By Thomas SeymatFollow @tseymat
18/07/13 11:52 CET
On the evening of Tuesday 16 July, the 33rd day of the anti-government demonstrations in Bulgaria, hundreds of protesters gathered in front of the German embassy in Sofia. There, in a symbolic gesture, they built a ‘Berlin Wall’ made of cardboard boxes.
Then, with a good shove and much cheering and applause, they proceeded to tear it down.
Peppered with Bulgarian flags, as well as a few German and European flags, the crowd of protesters sung ‘Ode to Joy’, the European Anthem, after the wall fell.
The wall – which had the word ‘Mafia’ and the names of the political parties in Bulgaria’s Parliament written on it – symbolised the government’s ties with murky oligarchs, Bulgarian press agency Novonite reported.
Reinhard Krapp, Germany’s deputy ambassador, addressed the crowd saying: “I am most impressed that so many people came to this embassy.”
“It’s a sign that there is a very living civil society [in Bulgaria],” the diplomat added, visibly moved by the symbol.
Watch videos of the the construction of the wall, its tearing down, and the aftermath
Credits: Yvo Bojkov
Credits: Asen Genov
Credit: Vassil Garnizov
Credits: Yvo Bojkov
The tearing down of the replica of the Berlin wall was actually a thank you note to the German ambassador.
On July 8, the French and German ambassadors, Philippe Autié and Matthias Hoepfner, issued a statement saying that “an oligarchic model has not place” in the European Union, where Bulgaria is its poorest member. The ambassadors also said the rise of Bulgarian civil society was “excellent news [that] deserved to be listened to”.
The joint statement was an unprecedented instance of major European governments commenting on the situation in Bulgaria. “The French and German ambassadors’ joint statement is as clear and as strong as it gets – even unusually strong for a diplomatic document,” Bulgarian author Iveta Cherneva told euronews.
“The protestors have applauded the fact that France and Germany stand strong for democratic values and are willing to stick their heads out and really confront the new government and Prime Minister Oresharski,” Cherneva wrote in an email, “The ambassadors have won our admiration for being willing to stand for what’s right instead of keeping a low profile.”
On July 17, Autié visited the demonstrations in Sofia and talked to some of the protestors, local media report.
”Europe, where are you?”
To thank France’s ambassador, on July 13, a group of demonstrators had re-enacted ‘Liberty Leading the People’, a 1830 Eugene Delacroix painting, complete with 19th-century costumes and antique rifles.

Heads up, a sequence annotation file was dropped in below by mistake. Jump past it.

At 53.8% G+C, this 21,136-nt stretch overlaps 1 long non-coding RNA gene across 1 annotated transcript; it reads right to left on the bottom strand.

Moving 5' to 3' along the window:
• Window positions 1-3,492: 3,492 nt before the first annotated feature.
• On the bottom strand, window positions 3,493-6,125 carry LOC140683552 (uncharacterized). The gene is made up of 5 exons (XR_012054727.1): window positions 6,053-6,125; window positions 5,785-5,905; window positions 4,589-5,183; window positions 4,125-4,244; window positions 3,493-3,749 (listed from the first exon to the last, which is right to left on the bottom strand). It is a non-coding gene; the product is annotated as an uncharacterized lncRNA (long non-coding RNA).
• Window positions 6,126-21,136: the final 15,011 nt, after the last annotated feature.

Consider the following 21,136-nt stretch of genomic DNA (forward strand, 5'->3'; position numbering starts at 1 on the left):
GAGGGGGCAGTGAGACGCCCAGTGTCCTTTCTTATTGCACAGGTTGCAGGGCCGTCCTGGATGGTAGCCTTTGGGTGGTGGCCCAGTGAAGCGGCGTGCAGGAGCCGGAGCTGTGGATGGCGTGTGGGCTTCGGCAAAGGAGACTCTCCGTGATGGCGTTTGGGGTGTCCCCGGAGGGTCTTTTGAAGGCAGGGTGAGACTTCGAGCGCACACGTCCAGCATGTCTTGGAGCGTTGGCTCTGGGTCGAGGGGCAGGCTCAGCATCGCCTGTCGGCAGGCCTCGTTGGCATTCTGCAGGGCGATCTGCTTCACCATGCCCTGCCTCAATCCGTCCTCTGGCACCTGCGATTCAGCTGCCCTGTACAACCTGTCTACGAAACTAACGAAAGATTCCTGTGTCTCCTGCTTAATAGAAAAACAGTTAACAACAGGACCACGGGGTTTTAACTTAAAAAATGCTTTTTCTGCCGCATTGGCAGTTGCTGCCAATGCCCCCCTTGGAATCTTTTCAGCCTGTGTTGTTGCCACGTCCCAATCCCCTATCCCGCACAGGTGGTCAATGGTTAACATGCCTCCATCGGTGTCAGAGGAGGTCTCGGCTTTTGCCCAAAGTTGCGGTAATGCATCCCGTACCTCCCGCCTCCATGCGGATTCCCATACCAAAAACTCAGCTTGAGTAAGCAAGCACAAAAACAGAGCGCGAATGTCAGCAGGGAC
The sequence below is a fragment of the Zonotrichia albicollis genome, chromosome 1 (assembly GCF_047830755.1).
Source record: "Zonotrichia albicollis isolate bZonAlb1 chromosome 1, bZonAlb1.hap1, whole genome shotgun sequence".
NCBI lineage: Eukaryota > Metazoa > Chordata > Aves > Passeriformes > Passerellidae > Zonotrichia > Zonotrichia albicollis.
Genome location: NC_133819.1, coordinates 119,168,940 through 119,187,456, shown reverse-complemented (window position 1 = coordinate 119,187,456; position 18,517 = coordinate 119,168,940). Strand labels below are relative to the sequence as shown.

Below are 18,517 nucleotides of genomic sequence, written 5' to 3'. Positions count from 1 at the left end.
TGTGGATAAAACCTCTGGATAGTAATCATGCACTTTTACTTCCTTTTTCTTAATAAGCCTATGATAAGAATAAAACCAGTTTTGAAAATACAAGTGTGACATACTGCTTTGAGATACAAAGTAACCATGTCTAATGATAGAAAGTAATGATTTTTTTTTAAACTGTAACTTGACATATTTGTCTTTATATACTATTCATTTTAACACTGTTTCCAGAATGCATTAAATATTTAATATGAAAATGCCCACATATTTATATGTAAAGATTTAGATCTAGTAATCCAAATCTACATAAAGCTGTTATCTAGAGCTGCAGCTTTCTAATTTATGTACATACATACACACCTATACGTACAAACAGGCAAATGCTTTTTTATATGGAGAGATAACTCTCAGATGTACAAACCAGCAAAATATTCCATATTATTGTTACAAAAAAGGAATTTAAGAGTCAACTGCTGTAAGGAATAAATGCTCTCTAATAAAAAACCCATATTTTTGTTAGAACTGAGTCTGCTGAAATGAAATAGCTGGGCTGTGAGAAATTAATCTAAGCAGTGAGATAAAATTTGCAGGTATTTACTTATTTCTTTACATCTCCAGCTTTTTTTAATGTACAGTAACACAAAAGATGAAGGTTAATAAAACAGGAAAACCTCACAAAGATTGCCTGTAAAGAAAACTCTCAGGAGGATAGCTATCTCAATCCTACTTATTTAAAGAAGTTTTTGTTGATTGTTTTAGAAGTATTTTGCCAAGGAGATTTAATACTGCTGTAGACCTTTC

“Europe, where are you? Freedom! Revolution!” screamed Tania Ilieva, the model playing the mythical role of the bare-chested goddess leading the revolutionaries in Delacroix’s painting, AFP reported. Ilieva brandished both the Bulgarian and European flag as thousands of demonstrators chanted “Resignation!” in front of the government’s offices.
One of the organisers of the “tableau vivant”, spoke to AFP about their motivation “We want to congratulate France for the anniversary of the Big Revolution. [Delacroix’s painting is actually a reference to the 1830 July revolution, not the French Revolution’s Bastille Day]. We also want to thank France for understanding our protests against the oligarchic form of government”. Demonstrators also thanked the French ambassador by gathering in front of the French embassy in central Sofia.
On the same day, the Dutch ambassador Karel van Kesteren showed support of his European colleagues and said in an interview that Bulgarians “protest in the name of ideals and principles”.
“The Bulgarian state is not neutral but is the tool at the service of specific interests,” van Kesteren added. “People insist so that European values are applied: transparent processes, honest and competent people nominated for high-ranking positions, supremacy of the rule of law, freedom of the press.”
Van Kesteren also said that Bulgaria’s current political climate challenged the country’s joining the Schengen area.“When you want to give the key to your neighbour, you have to trust him,” the diplomat said.
Belgium’s ambassador to Bulgaria, Anick Van Calster, also voiced her support for the protestors, saying: “The best solution [to end the political crisis] would be the one which is widely supported by the public.”
No public actions have yet been taken to thank the Dutch and the Belgian ambassadors.
In the meantime, the leader of the Bulgarian extremist nationalist Ataka party, Volen Siderov, a de-facto legislative ally of the majority in parliament, called on Bulgarian Foreign Minister Vigenin to take action against foreign diplomats in the country, Novonite reports.
Similarly, Bulgarian Socialist Party MP Tatyana Burudzhieva told local radio K2 the German and French ambassadors should be recalled as any other country would have already done so.
Domestic political situation in deadlock
The repeated appeals to Europe, the ambassadors’ comments and the strong reactions they triggered, underscore that, after weeks of daily anti-government demonstrations, there is still no end in sight for the political crisis in Bulgaria.
Over time, the protesters’ demands have broadened, from the cancellation of a controversial nomination to calls for the government to resign, as well as the end of what they call the oligarchy and the Mafia’s meddling with the country’s public affairs.
The domestic situation is deadlocked. The embattled minority government, backed by the Bulgarian Socialist Party and its allies, refuses to budge while GERB, the main opposition party, has repeated it will not attend parliamentary meetings unless they concern Election Code amendments or a date for new snap elections, Bulgarian press agency Novonite reports.
Meanwhile, the Bulgarian President Rossen Plevneliev recently hinted at new elections: “Continuing demonstrations take place in Bulgaria and I have yet to see a politician (…) take the situation into account and clearly tell the nation what needs to be done,” Plevneliev said in a broadcast speech in early July.“If nothing else can help, if no attempt to find an agreement is made, then the only democratic solution is to organise elections.”